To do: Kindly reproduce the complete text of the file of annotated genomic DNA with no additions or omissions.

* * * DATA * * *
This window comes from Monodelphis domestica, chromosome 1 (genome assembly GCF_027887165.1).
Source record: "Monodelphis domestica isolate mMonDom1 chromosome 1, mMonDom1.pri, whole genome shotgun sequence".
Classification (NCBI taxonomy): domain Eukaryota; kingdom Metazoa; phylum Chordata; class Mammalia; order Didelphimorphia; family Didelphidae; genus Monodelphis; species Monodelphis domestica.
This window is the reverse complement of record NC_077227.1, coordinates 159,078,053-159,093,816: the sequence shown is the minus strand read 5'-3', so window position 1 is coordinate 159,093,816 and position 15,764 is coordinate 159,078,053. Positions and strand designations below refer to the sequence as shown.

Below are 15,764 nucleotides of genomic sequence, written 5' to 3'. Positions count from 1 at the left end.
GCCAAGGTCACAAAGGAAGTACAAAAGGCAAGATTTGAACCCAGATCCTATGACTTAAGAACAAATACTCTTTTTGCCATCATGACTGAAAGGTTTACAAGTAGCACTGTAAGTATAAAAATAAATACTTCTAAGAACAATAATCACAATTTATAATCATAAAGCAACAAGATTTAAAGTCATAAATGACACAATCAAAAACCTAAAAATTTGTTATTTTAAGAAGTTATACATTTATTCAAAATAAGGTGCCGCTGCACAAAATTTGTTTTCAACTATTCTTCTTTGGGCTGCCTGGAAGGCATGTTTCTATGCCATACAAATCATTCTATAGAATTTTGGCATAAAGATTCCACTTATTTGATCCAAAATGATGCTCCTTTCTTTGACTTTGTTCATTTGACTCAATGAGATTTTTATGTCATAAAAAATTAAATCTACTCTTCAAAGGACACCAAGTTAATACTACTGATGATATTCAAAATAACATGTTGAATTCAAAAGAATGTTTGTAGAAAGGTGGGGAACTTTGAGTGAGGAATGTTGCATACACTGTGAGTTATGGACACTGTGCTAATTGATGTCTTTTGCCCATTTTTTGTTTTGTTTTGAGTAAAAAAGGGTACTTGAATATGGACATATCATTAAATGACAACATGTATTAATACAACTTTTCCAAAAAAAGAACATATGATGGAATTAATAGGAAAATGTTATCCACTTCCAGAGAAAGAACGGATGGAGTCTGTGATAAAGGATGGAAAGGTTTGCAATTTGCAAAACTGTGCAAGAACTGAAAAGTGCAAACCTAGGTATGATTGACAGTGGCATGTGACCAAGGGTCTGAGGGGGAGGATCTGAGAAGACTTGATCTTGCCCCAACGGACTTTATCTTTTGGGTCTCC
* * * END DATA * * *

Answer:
This window comes from Monodelphis domestica, chromosome 1 (genome assembly GCF_027887165.1).
Source record: "Monodelphis domestica isolate mMonDom1 chromosome 1, mMonDom1.pri, whole genome shotgun sequence".
Classification (NCBI taxonomy): domain Eukaryota; kingdom Metazoa; phylum Chordata; class Mammalia; order Didelphimorphia; family Didelphidae; genus Monodelphis; species Monodelphis domestica.
This window is the reverse complement of record NC_077227.1, coordinates 159,078,053-159,093,816: the sequence shown is the minus strand read 5'-3', so window position 1 is coordinate 159,093,816 and position 15,764 is coordinate 159,078,053. Positions and strand designations below refer to the sequence as shown.

Below are 15,764 nucleotides of genomic sequence, written 5' to 3'. Positions count from 1 at the left end.
GCCAAGGTCACAAAGGAAGTACAAAAGGCAAGATTTGAACCCAGATCCTATGACTTAAGAACAAATACTCTTTTTGCCATCATGACTGAAAGGTTTACAAGTAGCACTGTAAGTATAAAAATAAATACTTCTAAGAACAATAATCACAATTTATAATCATAAAGCAACAAGATTTAAAGTCATAAATGACACAATCAAAAACCTAAAAATTTGTTATTTTAAGAAGTTATACATTTATTCAAAATAAGGTGCCGCTGCACAAAATTTGTTTTCAACTATTCTTCTTTGGGCTGCCTGGAAGGCATGTTTCTATGCCATACAAATCATTCTATAGAATTTTGGCATAAAGATTCCACTTATTTGATCCAAAATGATGCTCCTTTCTTTGACTTTGTTCATTTGACTCAATGAGATTTTTATGTCATAAAAAATTAAATCTACTCTTCAAAGGACACCAAGTTAATACTACTGATGATATTCAAAATAACATGTTGAATTCAAAAGAATGTTTGTAGAAAGGTGGGGAACTTTGAGTGAGGAATGTTGCATACACTGTGAGTTATGGACACTGTGCTAATTGATGTCTTTTGCCCATTTTTTGTTTTGTTTTGAGTAAAAAAGGGTACTTGAATATGGACATATCATTAAATGACAACATGTATTAATACAACTTTTCCAAAAAAAGAACATATGATGGAATTAATAGGAAAATGTTATCCACTTCCAGAGAAAGAACGGATGGAGTCTGTGATAAAGGATGGAAAGGTTTGCAATTTGCAAAACTGTGCAAGAACTGAAAAGTGCAAACCTAGGTATGATTGACAGTGGCATGTGACCAAGGGTCTGAGGGGGAGGATCTGAGAAGACTTGATCTTGCCCCAACGGACTTTATCTTTTGGGTCTCC